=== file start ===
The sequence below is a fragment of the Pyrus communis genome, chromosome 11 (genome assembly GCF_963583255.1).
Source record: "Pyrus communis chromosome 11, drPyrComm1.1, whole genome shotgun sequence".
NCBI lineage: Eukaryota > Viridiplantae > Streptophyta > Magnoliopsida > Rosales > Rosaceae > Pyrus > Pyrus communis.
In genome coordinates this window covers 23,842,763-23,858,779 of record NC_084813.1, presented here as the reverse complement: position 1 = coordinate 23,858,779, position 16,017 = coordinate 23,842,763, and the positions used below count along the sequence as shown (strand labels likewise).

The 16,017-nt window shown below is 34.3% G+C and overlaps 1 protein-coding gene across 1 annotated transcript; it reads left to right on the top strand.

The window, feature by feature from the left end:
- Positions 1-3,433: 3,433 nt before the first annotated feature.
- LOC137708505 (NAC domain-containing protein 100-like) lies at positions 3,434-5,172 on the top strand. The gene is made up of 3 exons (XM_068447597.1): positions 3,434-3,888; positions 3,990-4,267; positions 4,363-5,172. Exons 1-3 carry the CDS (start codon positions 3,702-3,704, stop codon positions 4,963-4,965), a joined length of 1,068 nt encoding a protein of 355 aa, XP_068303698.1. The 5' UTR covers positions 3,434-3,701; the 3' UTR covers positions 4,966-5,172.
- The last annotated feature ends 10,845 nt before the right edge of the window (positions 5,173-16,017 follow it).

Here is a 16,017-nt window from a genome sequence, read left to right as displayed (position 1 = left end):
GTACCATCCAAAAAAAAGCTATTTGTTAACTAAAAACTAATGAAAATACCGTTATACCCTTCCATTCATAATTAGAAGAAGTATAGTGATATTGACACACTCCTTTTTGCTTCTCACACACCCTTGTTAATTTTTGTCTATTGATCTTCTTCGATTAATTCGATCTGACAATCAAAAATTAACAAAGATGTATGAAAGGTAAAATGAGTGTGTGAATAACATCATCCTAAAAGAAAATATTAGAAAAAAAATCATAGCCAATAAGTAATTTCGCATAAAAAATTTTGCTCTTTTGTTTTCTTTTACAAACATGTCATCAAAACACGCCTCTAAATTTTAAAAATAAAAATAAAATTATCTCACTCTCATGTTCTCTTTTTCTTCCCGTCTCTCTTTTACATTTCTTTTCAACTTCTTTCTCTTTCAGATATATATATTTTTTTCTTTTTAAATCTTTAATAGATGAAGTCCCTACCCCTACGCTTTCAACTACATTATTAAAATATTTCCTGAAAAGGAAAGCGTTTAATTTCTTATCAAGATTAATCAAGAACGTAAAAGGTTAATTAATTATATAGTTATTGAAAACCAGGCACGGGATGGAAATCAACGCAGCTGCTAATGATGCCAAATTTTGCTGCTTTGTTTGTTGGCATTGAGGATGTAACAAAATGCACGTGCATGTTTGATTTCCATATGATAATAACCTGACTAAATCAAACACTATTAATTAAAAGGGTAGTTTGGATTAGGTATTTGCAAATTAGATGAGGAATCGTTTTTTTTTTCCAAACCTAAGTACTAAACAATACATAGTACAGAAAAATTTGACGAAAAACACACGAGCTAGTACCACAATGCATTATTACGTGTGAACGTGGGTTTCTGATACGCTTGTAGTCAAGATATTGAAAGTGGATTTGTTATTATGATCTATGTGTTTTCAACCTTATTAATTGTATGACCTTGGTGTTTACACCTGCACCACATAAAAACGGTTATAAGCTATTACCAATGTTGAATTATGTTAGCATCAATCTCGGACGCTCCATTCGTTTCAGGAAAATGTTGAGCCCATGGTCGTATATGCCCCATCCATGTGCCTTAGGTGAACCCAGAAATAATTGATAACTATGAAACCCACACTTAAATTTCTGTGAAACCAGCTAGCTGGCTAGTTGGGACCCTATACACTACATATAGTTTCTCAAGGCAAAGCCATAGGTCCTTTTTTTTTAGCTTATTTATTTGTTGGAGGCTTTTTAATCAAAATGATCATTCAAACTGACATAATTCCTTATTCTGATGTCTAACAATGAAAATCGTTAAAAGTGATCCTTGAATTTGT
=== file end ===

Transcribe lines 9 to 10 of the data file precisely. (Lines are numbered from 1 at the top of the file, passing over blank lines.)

- The last annotated feature ends 10,845 nt before the right edge of the window (positions 5,173-16,017 follow it).

Here is a 16,017-nt window from a genome sequence, read left to right as displayed (position 1 = left end):